Efficiency



  • THE POST BELOW IS MORE THAN 5 YEARS OLD. RELATED SUPPORT INFORMATION MIGHT BE OUTDATED OR DEPRECATED

    On 15/03/2011 at 08:19, xxxxxxxx wrote:

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    Hi there,

    I'd like to write an article about efficient programming, but I need some things confirmed by MAXON or by people who know good what is happening internally in a computer.

    1. Global variables or struct ?
    Of course, global variables where they're not needed are senseless and inefficient.
    But what if I really need global variables ?
    And let's say: many of them.
    Is it better to create a struct or should I acces to a bunch of global variables ?

    2. Functions & variables
    Using functions does always need more capacity than reading out a variable.
    Even if I need a value given by a function only two times, it would be more efficient to create a variable for it. Is this statement right ?

    New questions coming soon 😂

    I would appreciate help
    -Niklas



  • THE POST BELOW IS MORE THAN 5 YEARS OLD. RELATED SUPPORT INFORMATION MIGHT BE OUTDATED OR DEPRECATED

    On 15/03/2011 at 09:50, xxxxxxxx wrote:

    1. A singleton class is the best approach for 'global variables' in C++ and the Maxon SDK.  A struct is a C type which translates into a C++ public class so that would make them the same basically.

    2. Not sure that I understand.  Do you mean the difference between having a public variable in a class for access like myinstance->myvar; versus myinstance->GetMyVar(); or something else?  Whether or not to use public class variables or Get/Set methods for private class variables really depends upon the interface.  For you own code working within itself, public class variables are okay (not super-great, but okay).  For libraries, apis, sdks, anything where some 'third-party' has access to your code structures, you would prefer to use Get/Set methods.



  • THE POST BELOW IS MORE THAN 5 YEARS OLD. RELATED SUPPORT INFORMATION MIGHT BE OUTDATED OR DEPRECATED

    On 15/03/2011 at 10:58, xxxxxxxx wrote:

    I think overall from what I have seen it is inefficient to overuse Global variables.  I know that they definitely slow the system down.  A good general rule is to keep like data together so that the cpu does not have to search very far in to memory to find the data it needs.  As Robert mentioned, a struct is essentially the same thing as a class but it defaults to public.  So there is no comparision when talking abour global variables and structs.  I would go with the general rule that if a global variable is the only way to accomplish the task, then it must be used, otherwise use local variables.
     
    The use of access function like GetVariable or SetVariable are only needed if your variables are private and you do not want the user to have direct access to them.  I would say that depending on the situtaion as mentioned by Robert, you would need to use these accessor functions but it is probably less intensive (and I am not 100%) sure of this) to just directly access the variable.  Ultimately, efficiency comes down to memory management.  Creating your code in such a way that the least amount of memory is allocated at a given time.  Also making sure that you give back the memory when you are done with it to prevent memory leaks.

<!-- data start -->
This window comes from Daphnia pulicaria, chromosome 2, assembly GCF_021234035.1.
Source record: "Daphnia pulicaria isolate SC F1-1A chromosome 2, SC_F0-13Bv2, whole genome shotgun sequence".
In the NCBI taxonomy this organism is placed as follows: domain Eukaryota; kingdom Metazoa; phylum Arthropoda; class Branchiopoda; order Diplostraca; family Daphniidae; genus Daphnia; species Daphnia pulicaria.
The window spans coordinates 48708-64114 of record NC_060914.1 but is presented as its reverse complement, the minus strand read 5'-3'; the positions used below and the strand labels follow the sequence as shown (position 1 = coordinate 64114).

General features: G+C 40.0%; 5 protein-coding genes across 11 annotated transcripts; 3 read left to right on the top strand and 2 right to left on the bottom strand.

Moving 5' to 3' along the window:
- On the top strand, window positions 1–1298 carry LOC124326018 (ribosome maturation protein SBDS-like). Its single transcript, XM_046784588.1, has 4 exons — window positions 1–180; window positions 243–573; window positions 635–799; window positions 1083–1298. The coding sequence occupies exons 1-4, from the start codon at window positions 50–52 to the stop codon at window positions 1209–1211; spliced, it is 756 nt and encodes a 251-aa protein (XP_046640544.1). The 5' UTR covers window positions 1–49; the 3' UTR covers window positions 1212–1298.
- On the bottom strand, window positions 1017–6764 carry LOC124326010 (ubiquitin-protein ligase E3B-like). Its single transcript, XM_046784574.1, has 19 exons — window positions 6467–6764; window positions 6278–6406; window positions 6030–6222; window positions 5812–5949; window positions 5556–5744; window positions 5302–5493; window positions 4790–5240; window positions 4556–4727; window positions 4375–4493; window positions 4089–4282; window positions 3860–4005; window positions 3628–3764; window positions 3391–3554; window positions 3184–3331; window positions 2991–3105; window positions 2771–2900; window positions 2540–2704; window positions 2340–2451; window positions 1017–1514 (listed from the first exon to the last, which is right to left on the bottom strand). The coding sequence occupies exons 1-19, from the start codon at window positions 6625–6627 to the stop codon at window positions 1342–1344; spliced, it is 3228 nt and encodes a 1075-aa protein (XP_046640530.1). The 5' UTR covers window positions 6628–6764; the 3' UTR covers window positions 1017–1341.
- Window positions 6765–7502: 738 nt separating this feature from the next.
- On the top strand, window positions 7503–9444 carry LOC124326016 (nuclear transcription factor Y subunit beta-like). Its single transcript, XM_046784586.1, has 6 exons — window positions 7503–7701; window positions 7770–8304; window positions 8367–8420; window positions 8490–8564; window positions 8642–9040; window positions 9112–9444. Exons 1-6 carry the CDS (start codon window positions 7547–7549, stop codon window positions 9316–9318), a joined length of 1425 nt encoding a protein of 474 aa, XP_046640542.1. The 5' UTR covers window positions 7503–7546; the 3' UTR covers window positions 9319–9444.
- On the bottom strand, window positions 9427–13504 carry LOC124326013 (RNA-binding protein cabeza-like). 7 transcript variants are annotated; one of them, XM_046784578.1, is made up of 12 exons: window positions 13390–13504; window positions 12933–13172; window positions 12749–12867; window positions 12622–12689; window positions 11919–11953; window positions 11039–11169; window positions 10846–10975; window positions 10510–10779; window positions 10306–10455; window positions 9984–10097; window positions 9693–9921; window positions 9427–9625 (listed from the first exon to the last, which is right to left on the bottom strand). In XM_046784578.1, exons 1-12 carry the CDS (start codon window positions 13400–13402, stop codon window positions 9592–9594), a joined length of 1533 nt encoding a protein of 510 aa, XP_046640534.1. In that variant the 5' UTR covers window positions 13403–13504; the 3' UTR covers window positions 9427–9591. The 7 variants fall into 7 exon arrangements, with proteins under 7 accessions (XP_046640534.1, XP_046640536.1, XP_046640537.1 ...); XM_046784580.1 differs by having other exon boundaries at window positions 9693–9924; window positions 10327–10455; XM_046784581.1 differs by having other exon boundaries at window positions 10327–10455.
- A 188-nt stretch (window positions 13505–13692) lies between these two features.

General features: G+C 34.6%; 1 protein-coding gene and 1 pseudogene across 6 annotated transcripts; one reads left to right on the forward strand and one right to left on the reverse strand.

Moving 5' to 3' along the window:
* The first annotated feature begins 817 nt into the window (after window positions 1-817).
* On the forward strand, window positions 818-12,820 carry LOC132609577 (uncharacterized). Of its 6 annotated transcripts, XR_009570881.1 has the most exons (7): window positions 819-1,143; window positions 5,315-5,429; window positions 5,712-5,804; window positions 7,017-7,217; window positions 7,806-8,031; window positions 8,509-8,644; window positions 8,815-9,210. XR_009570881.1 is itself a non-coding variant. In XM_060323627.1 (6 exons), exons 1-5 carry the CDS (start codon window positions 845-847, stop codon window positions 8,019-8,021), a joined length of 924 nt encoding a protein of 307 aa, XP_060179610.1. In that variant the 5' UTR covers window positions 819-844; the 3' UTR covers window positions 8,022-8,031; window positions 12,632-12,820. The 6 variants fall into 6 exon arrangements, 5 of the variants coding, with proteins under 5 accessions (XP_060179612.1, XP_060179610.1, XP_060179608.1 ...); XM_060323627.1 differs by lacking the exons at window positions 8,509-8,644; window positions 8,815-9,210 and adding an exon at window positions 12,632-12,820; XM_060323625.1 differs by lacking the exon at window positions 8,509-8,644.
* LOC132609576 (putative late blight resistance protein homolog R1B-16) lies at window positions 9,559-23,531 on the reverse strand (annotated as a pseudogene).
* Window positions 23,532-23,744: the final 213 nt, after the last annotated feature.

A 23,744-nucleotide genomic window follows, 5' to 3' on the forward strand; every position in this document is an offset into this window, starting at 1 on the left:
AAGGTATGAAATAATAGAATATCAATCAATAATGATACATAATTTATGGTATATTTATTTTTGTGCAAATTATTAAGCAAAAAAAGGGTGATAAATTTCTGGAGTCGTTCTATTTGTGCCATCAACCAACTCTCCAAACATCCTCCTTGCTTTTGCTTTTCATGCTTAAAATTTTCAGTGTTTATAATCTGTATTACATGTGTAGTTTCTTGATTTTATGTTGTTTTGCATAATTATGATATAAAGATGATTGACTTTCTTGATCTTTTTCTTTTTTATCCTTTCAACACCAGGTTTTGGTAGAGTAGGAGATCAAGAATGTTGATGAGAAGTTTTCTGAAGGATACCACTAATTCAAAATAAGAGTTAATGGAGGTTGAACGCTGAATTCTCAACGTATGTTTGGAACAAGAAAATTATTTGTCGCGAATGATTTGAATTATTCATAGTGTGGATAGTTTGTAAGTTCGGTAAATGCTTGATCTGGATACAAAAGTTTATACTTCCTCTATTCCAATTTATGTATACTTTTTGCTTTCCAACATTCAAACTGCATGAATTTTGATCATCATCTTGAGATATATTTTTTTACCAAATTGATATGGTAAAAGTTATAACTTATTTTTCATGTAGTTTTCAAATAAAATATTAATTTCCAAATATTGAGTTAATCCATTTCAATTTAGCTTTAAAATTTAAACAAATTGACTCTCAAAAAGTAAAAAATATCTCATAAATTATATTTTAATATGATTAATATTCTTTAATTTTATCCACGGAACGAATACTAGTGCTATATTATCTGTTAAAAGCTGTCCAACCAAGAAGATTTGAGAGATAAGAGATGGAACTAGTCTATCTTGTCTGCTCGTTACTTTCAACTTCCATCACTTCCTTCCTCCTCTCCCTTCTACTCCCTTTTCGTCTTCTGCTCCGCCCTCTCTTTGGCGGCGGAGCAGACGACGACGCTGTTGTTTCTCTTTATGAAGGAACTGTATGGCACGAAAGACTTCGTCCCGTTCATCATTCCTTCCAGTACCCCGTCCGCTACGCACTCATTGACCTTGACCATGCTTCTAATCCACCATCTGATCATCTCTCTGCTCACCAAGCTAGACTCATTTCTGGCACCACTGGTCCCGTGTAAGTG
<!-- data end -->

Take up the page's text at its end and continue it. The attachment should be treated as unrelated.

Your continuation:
In the case of arrays, it is best to organize the data in a way that keeps all like data together.  You might benefit from looking at information about SoA (Structure of Arrays) or AoS (Array of Strctures).
     
    Anyway,  I hope that helps a bit.  I am no expert..  Not yet ..  LOL  but I like to think I am catching on.  :)
     
    ~Shawn



  • THE POST BELOW IS MORE THAN 5 YEARS OLD. RELATED SUPPORT INFORMATION MIGHT BE OUTDATED OR DEPRECATED

    On 15/03/2011 at 15:17, xxxxxxxx wrote:

    Howdy,

    1. Well, I think Robert covered it.

    2. Yes, calling functions that return a value (or pointer or what ever) over and over within the same scope is much more costly than getting that value once and storing it in a local variable.

    Adios,
    Cactus Dan



  • THE POST BELOW IS MORE THAN 5 YEARS OLD. RELATED SUPPORT INFORMATION MIGHT BE OUTDATED OR DEPRECATED

    On 16/03/2011 at 08:33, xxxxxxxx wrote:

    Thanks to you all.

    1. Okei, so it is better to use a struct or did I missunderstand you ?

    2. Thanks Cactus this was exactly what i meant. :)

    Sorry, don't have much time to answer but thats good information for me.

    And what is C++ also applies to COFFEE or Python, apart from that COFFEE and Pythona re typeless, right ? The artivle should be in general, well for new C4D Developers but could be transferred to any language actually.

    Thanks, nux



  • THE POST BELOW IS MORE THAN 5 YEARS OLD. RELATED SUPPORT INFORMATION MIGHT BE OUTDATED OR DEPRECATED

    On 16/03/2011 at 08:52, xxxxxxxx wrote:

    Yeah struct or class which are essentially the same thing other than the way they default.  :)


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